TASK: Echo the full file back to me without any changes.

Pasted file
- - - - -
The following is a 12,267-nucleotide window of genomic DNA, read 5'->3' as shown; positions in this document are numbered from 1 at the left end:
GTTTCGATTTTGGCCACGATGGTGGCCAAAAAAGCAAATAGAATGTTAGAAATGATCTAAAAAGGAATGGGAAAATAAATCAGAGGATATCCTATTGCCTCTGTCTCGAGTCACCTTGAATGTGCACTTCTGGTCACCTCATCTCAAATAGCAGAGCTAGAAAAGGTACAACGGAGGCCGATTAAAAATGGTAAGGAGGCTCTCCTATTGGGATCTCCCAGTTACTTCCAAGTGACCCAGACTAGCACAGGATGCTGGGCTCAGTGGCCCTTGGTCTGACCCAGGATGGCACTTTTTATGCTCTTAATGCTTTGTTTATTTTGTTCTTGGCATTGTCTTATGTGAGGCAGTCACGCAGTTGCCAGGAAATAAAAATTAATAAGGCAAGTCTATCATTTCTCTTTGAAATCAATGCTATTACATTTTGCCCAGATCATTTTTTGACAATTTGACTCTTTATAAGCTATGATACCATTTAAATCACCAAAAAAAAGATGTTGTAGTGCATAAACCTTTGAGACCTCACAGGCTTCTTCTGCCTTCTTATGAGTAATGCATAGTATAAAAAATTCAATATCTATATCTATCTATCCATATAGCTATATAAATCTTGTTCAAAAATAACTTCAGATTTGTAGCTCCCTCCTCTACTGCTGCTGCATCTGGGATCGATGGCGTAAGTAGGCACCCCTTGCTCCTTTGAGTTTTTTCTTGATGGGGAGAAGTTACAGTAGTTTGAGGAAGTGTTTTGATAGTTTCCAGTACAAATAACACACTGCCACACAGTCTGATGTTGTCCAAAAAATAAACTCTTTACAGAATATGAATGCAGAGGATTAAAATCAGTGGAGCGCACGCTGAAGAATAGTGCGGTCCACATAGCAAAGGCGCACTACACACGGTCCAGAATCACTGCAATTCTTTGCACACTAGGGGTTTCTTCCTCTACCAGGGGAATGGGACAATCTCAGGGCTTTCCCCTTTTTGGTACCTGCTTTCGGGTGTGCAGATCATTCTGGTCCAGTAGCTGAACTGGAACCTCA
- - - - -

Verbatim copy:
The following is a 12,267-nucleotide window of genomic DNA, read 5'->3' as shown; positions in this document are numbered from 1 at the left end:
GTTTCGATTTTGGCCACGATGGTGGCCAAAAAAGCAAATAGAATGTTAGAAATGATCTAAAAAGGAATGGGAAAATAAATCAGAGGATATCCTATTGCCTCTGTCTCGAGTCACCTTGAATGTGCACTTCTGGTCACCTCATCTCAAATAGCAGAGCTAGAAAAGGTACAACGGAGGCCGATTAAAAATGGTAAGGAGGCTCTCCTATTGGGATCTCCCAGTTACTTCCAAGTGACCCAGACTAGCACAGGATGCTGGGCTCAGTGGCCCTTGGTCTGACCCAGGATGGCACTTTTTATGCTCTTAATGCTTTGTTTATTTTGTTCTTGGCATTGTCTTATGTGAGGCAGTCACGCAGTTGCCAGGAAATAAAAATTAATAAGGCAAGTCTATCATTTCTCTTTGAAATCAATGCTATTACATTTTGCCCAGATCATTTTTTGACAATTTGACTCTTTATAAGCTATGATACCATTTAAATCACCAAAAAAAAGATGTTGTAGTGCATAAACCTTTGAGACCTCACAGGCTTCTTCTGCCTTCTTATGAGTAATGCATAGTATAAAAAATTCAATATCTATATCTATCTATCCATATAGCTATATAAATCTTGTTCAAAAATAACTTCAGATTTGTAGCTCCCTCCTCTACTGCTGCTGCATCTGGGATCGATGGCGTAAGTAGGCACCCCTTGCTCCTTTGAGTTTTTTCTTGATGGGGAGAAGTTACAGTAGTTTGAGGAAGTGTTTTGATAGTTTCCAGTACAAATAACACACTGCCACACAGTCTGATGTTGTCCAAAAAATAAACTCTTTACAGAATATGAATGCAGAGGATTAAAATCAGTGGAGCGCACGCTGAAGAATAGTGCGGTCCACATAGCAAAGGCGCACTACACACGGTCCAGAATCACTGCAATTCTTTGCACACTAGGGGTTTCTTCCTCTACCAGGGGAATGGGACAATCTCAGGGCTTTCCCCTTTTTGGTACCTGCTTTCGGGTGTGCAGATCATTCTGGTCCAGTAGCTGAACTGGAACCTCA